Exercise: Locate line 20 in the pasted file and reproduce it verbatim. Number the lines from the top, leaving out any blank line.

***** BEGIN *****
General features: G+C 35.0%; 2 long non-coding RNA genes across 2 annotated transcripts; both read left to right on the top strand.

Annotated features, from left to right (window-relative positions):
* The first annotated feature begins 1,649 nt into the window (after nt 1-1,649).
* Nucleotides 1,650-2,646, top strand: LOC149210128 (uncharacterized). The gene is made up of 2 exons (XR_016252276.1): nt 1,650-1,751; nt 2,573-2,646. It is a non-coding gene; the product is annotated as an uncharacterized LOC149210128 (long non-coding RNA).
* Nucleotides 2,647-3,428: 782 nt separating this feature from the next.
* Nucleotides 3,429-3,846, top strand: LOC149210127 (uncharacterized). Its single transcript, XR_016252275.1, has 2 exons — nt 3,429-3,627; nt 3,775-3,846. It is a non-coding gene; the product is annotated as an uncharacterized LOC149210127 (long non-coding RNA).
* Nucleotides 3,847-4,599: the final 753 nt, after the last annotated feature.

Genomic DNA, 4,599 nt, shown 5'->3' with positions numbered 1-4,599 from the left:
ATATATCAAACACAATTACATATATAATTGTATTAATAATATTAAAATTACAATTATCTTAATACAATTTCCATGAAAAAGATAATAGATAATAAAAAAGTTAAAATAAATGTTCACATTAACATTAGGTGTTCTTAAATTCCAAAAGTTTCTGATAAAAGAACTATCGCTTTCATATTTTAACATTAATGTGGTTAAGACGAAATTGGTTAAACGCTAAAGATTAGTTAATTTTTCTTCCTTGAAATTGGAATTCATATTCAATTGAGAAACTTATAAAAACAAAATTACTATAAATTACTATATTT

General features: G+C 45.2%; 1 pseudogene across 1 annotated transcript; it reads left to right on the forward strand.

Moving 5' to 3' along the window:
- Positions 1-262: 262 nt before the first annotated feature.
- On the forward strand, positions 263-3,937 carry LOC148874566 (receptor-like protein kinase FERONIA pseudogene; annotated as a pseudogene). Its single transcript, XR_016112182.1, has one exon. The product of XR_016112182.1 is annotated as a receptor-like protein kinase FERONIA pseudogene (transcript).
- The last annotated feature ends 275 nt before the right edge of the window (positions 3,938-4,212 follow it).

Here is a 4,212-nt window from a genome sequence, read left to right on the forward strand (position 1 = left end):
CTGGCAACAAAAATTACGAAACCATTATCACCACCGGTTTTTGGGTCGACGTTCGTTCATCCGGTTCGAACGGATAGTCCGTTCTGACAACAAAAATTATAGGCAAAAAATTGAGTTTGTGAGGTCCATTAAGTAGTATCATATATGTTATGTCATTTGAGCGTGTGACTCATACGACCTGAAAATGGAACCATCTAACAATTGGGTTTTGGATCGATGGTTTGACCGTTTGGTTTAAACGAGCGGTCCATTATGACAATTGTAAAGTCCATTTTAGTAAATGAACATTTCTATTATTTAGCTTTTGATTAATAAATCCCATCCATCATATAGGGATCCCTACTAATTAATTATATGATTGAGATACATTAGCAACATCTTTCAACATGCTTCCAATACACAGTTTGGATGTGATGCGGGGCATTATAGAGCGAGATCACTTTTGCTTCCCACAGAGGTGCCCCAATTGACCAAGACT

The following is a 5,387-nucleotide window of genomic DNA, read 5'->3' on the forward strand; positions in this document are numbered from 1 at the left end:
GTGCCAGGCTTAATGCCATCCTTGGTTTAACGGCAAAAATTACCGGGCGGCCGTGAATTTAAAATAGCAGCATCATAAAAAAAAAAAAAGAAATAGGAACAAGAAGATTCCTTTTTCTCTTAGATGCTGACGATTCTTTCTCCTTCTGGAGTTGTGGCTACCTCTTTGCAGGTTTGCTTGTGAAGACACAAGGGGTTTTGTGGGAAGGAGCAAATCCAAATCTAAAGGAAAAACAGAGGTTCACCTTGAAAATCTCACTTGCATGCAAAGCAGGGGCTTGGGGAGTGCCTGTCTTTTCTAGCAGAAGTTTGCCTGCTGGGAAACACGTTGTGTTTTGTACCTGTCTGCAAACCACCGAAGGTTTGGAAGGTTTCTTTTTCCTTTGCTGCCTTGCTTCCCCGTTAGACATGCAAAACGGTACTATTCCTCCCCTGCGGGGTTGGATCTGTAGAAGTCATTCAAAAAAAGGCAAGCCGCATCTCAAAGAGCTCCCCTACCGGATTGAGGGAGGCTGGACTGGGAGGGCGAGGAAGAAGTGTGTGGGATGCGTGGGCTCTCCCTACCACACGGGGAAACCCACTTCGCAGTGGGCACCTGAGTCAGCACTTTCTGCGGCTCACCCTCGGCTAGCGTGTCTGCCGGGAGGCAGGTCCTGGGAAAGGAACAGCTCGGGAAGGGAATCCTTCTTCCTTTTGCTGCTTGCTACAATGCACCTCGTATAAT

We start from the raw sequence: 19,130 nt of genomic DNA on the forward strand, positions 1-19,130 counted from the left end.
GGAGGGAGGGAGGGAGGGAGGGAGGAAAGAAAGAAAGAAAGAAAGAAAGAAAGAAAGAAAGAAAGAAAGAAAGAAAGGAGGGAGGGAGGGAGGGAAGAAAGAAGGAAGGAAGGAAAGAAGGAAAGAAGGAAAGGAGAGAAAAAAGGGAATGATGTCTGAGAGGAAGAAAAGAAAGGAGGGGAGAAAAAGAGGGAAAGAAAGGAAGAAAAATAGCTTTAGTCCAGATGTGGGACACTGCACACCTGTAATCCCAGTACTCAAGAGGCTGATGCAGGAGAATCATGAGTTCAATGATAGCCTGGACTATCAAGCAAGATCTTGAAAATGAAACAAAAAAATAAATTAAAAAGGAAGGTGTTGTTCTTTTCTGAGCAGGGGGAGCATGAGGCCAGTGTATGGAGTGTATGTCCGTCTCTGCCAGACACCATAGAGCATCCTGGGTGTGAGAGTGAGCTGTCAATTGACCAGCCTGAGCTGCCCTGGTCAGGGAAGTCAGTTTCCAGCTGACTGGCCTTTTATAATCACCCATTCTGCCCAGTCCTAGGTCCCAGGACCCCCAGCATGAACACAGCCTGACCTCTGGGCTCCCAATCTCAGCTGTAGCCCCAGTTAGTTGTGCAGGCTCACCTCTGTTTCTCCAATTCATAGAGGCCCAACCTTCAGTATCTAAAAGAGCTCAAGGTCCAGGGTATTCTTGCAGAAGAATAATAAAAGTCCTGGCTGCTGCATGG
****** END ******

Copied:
GGAGGGAGGGAGGGAGGGAGGGAGGAAAGAAAGAAAGAAAGAAAGAAAGAAAGAAAGAAAGAAAGAAAGAAAGAAAGGAGGGAGGGAGGGAGGGAAGAAAGAAGGAAGGAAGGAAAGAAGGAAAGAAGGAAAGGAGAGAAAAAAGGGAATGATGTCTGAGAGGAAGAAAAGAAAGGAGGGGAGAAAAAGAGGGAAAGAAAGGAAGAAAAATAGCTTTAGTCCAGATGTGGGACACTGCACACCTGTAATCCCAGTACTCAAGAGGCTGATGCAGGAGAATCATGAGTTCAATGATAGCCTGGACTATCAAGCAAGATCTTGAAAATGAAACAAAAAAATAAATTAAAAAGGAAGGTGTTGTTCTTTTCTGAGCAGGGGGAGCATGAGGCCAGTGTATGGAGTGTATGTCCGTCTCTGCCAGACACCATAGAGCATCCTGGGTGTGAGAGTGAGCTGTCAATTGACCAGCCTGAGCTGCCCTGGTCAGGGAAGTCAGTTTCCAGCTGACTGGCCTTTTATAATCACCCATTCTGCCCAGTCCTAGGTCCCAGGACCCCCAGCATGAACACAGCCTGACCTCTGGGCTCCCAATCTCAGCTGTAGCCCCAGTTAGTTGTGCAGGCTCACCTCTGTTTCTCCAATTCATAGAGGCCCAACCTTCAGTATCTAAAAGAGCTCAAGGTCCAGGGTATTCTTGCAGAAGAATAATAAAAGTCCTGGCTGCTGCATGG